Earth is full of natural magnesium. It has become a crucial component of our diets and minerals in the planet’s crust. But, this magnesium is stable, and its nucleus doesn’t fall apart.
Scientists from Michigan State University (MSU), in collaboration with an international team of scientists, have created an unstable isotope of magnesium. This is the world’s lightest version—or isotope—of magnesium to date.
The isotope is so unstable that it falls apart before scientists can measure it directly. Still, this isotope isn’t keen on existing that can aid scientists to understand how the atoms that define our existence are made.
Kyle Brown, an assistant professor of chemistry at the Facility for Rare Isotope Beams, said, “One of the big questions I’m interested in is where do the universe’s elements come from. How are these elements made? How do these processes happen?”
However, the new isotope will not answer these questions alone, but it can certainly refine the theories and models scientists develop to account for such mysteries.
Scientists used particle accelerators to make increasingly exotic isotopes like this one. They can also push the limits of models that help explain how all nuclei are built and stay together.
This, in turn, helps predict what happens in extreme cosmic environments that we may never be able to mimic on or measure from Earth directly.
Brown said, “By testing these models and making them better and better, we can extrapolate out to how things work where we can’t measure them. We’re measuring the things we can measure to predict the things we can’t.”
“FRIB is going to measure a lot of things we haven’t been able to measure in the past. We have an approved experiment set to run at FRIB. And we should be able to create another nucleus that hasn’t been made before.”
Heading into that future experiment, Brown has been involved with four different projects that have made new isotopes. That includes the newest, which is known as magnesium-18.
All magnesium atoms have 12 protons inside their nuclei. Previously, the lightest version of magnesium had 7 neutrons, giving it a total of 19 protons and neutrons—hence its designation as magnesium-19.
To make magnesium-18, scientists started with a stable version of magnesium, magnesium-24. The cyclotron at NSCL accelerated a beam of magnesium-24 nuclei to about half the speed of light and sent that beam barreling into a target. The target is a metal foil made from the element beryllium. And that was just the first step.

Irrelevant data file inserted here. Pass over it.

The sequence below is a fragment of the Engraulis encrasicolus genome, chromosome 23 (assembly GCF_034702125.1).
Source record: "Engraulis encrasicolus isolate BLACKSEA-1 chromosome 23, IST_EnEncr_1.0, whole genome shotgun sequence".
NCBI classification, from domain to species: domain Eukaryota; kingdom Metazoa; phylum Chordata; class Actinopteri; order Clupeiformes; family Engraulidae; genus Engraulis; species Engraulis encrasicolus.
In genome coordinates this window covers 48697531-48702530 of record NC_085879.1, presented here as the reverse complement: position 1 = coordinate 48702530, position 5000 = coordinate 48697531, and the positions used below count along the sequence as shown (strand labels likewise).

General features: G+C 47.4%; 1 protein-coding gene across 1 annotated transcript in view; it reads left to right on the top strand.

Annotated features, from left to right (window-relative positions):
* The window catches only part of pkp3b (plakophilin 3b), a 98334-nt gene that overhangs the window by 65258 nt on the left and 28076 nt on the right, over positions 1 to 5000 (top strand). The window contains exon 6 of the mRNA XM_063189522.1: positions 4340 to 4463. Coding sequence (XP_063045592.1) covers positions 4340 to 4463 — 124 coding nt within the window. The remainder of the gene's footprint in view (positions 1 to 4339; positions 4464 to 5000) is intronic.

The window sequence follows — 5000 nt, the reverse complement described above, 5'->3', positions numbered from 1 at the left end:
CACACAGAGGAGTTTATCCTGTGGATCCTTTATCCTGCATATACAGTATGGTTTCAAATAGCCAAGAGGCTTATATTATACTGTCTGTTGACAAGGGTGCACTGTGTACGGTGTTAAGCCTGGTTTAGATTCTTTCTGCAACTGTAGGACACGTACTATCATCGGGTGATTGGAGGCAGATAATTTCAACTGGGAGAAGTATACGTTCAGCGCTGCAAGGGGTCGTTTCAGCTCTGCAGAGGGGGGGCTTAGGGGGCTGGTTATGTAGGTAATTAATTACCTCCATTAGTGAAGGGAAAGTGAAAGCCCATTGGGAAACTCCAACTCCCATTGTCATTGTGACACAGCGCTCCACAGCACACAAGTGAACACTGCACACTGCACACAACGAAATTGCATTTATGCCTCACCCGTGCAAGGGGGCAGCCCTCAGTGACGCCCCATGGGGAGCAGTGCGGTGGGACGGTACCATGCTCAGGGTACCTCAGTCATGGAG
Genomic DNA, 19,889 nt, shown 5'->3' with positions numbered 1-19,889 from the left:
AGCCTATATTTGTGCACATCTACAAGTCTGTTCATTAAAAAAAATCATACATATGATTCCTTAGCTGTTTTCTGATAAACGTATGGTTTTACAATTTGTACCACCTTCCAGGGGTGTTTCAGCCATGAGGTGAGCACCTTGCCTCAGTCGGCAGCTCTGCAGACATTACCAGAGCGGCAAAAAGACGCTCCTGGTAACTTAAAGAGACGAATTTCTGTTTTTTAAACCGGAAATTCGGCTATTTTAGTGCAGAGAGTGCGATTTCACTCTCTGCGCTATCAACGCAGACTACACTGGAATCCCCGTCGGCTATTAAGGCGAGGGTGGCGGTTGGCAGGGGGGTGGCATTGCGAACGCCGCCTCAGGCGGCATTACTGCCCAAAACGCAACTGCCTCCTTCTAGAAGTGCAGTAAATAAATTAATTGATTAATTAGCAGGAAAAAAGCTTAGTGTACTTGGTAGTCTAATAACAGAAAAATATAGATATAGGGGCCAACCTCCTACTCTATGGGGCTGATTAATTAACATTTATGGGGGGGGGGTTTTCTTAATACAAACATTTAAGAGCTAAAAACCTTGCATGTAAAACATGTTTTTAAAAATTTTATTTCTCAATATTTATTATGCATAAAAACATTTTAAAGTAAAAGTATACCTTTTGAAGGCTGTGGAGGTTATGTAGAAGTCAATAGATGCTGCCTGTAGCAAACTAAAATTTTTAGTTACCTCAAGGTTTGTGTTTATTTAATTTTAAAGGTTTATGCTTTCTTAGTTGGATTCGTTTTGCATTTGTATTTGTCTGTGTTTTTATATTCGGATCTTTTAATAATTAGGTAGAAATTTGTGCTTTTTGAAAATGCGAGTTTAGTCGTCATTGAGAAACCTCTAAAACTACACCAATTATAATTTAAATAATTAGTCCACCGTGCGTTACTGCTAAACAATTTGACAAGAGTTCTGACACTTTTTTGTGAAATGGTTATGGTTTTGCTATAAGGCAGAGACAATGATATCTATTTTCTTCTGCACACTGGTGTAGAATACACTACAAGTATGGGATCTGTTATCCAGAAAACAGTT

Brown said, “That collision gives you a bunch of different isotopes lighter than magnesium-24. But from that soup, we can select out the selected isotope we want.”
Here, that isotope is magnesium-20. This version is unstable, meaning it decays, usually within tenths of a second. So the group is on a clock to get that magnesium-20 to slam into another beryllium target around 30 meters, or 100 feet, away.
Brown said, “But it’s traveling at half the speed of light. It gets there pretty quickly.”
“It’s that next collision that creates magnesium-18, which has a life somewhere in the ballpark of a sextillionth of a second. That’s such a short time that magnesium-18 doesn’t cloak itself with electrons to become a full-fledged atom before falling apart. It exists only as a naked nucleus.”
“It’s such a short time that magnesium-18 never leaves the beryllium target. The new isotope decays inside the target.”
This isotope is not observable directly, but it can characterize telltale signs of its decay. By analyzing the protons and oxygen that do escape the target, the team can deduce the properties of magnesium-18.
Brown said, “This was a team effort. Everyone worked hard on this project. It’s pretty exciting. It’s not every day people discover a new isotope.”
“We’re adding drops to a bucket, but they’re significant drops. We can put our names on this one, the whole team can. And I can tell my parents that I helped discover this nucleus that nobody else has seen before.”
- Y. Jin et al., First Observation of the Four-Proton Unbound Nucleus Mg18, Physical Review Letters (2021). DOI: 10.1103/PhysRevLett.127.262502